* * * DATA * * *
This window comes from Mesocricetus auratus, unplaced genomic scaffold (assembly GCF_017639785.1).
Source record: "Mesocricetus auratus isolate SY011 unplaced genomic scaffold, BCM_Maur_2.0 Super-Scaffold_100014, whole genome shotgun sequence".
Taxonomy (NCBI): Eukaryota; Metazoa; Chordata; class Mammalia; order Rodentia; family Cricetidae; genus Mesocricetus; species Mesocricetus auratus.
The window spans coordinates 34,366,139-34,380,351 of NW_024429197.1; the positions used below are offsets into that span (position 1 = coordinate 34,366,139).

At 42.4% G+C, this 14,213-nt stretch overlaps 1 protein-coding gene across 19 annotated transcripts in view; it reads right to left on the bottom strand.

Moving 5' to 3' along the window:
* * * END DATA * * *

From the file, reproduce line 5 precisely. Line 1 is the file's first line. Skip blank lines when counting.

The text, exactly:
At 42.4% G+C, this 14,213-nt stretch overlaps 1 protein-coding gene across 19 annotated transcripts in view; it reads right to left on the bottom strand.